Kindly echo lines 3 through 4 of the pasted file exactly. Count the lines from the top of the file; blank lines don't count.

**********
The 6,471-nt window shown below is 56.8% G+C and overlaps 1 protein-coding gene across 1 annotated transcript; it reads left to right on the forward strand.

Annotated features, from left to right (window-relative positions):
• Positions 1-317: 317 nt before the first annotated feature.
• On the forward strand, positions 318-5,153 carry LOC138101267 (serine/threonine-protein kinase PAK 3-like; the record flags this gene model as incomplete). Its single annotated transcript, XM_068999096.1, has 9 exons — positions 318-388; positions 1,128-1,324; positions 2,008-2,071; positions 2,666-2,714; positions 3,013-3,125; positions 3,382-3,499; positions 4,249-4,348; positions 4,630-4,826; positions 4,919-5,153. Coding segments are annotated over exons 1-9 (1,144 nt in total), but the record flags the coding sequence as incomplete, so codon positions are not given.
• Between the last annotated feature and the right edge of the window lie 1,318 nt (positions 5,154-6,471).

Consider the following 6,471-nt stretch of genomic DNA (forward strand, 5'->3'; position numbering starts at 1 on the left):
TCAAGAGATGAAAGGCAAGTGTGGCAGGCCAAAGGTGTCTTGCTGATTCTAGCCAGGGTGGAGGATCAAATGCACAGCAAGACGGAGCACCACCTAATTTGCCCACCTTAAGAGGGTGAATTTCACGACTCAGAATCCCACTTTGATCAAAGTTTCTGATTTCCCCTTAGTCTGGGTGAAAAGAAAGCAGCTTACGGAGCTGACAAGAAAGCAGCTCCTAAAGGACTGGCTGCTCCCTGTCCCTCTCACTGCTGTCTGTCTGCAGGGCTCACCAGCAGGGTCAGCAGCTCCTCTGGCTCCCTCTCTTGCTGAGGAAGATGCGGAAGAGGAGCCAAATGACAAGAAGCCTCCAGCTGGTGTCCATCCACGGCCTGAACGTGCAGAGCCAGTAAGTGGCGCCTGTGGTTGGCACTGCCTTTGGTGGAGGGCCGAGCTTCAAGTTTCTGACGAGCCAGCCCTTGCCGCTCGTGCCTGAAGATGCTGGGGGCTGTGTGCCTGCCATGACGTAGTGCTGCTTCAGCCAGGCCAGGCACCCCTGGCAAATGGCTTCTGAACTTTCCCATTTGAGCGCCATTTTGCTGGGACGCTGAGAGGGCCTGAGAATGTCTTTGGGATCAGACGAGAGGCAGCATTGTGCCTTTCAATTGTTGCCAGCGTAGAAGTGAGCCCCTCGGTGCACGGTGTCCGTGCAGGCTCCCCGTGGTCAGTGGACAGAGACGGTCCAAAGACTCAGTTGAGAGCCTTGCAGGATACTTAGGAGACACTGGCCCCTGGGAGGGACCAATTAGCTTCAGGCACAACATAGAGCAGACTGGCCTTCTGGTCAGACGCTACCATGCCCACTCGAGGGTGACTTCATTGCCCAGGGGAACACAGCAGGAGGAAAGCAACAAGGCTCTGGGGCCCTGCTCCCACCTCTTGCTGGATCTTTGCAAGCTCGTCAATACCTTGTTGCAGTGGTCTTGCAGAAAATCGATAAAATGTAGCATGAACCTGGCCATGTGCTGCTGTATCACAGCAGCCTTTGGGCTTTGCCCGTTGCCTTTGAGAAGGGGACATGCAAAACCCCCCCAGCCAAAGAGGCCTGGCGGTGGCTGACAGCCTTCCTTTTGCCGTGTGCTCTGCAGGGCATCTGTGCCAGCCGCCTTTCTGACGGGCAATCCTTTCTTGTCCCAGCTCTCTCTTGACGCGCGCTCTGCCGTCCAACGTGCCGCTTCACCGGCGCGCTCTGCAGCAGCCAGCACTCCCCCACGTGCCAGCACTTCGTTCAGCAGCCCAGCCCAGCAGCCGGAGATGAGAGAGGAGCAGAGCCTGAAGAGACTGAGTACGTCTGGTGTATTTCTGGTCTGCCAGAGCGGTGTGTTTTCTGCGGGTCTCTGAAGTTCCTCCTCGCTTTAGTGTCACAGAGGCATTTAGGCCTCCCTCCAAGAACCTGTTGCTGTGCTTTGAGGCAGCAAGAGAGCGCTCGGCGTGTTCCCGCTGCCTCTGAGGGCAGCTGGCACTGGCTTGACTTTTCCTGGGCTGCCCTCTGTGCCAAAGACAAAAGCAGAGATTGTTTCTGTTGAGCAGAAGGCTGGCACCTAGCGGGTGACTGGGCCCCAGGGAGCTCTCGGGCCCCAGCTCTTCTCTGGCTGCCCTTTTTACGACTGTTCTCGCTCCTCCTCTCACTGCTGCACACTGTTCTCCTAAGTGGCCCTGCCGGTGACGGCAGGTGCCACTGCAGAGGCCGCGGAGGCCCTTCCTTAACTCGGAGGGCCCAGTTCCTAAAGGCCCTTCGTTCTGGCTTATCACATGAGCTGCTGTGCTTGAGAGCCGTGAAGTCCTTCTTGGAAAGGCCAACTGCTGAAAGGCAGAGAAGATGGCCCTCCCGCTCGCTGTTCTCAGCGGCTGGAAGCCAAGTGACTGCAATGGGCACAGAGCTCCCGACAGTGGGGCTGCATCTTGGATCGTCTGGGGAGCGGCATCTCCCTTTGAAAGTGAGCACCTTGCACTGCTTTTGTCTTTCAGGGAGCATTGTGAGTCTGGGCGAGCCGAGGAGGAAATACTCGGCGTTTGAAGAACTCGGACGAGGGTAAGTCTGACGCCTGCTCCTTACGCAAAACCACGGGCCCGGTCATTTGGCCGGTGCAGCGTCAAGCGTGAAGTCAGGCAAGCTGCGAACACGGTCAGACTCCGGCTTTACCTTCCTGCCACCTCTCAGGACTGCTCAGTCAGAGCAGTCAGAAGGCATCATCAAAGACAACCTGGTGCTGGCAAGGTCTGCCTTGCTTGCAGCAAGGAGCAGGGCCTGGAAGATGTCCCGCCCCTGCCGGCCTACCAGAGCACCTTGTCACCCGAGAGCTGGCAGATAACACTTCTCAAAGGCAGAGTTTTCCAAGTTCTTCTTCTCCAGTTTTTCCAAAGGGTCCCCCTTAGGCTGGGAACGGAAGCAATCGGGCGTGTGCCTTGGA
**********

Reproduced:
• Positions 1-317: 317 nt before the first annotated feature.
• On the forward strand, positions 318-5,153 carry LOC138101267 (serine/threonine-protein kinase PAK 3-like; the record flags this gene model as incomplete). Its single annotated transcript, XM_068999096.1, has 9 exons — positions 318-388; positions 1,128-1,324; positions 2,008-2,071; positions 2,666-2,714; positions 3,013-3,125; positions 3,382-3,499; positions 4,249-4,348; positions 4,630-4,826; positions 4,919-5,153. Coding segments are annotated over exons 1-9 (1,144 nt in total), but the record flags the coding sequence as incomplete, so codon positions are not given.